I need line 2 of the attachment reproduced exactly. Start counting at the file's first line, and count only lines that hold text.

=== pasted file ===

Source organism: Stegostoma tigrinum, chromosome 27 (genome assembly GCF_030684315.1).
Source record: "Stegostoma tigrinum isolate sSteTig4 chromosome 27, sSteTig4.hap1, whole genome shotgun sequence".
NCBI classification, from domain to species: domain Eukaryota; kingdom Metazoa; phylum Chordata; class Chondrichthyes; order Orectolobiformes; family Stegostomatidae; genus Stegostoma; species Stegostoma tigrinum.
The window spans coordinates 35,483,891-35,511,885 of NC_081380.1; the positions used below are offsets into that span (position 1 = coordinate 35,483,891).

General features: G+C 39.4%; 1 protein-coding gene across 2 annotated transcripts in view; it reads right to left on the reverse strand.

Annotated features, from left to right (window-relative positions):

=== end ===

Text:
Source record: "Stegostoma tigrinum isolate sSteTig4 chromosome 27, sSteTig4.hap1, whole genome shotgun sequence".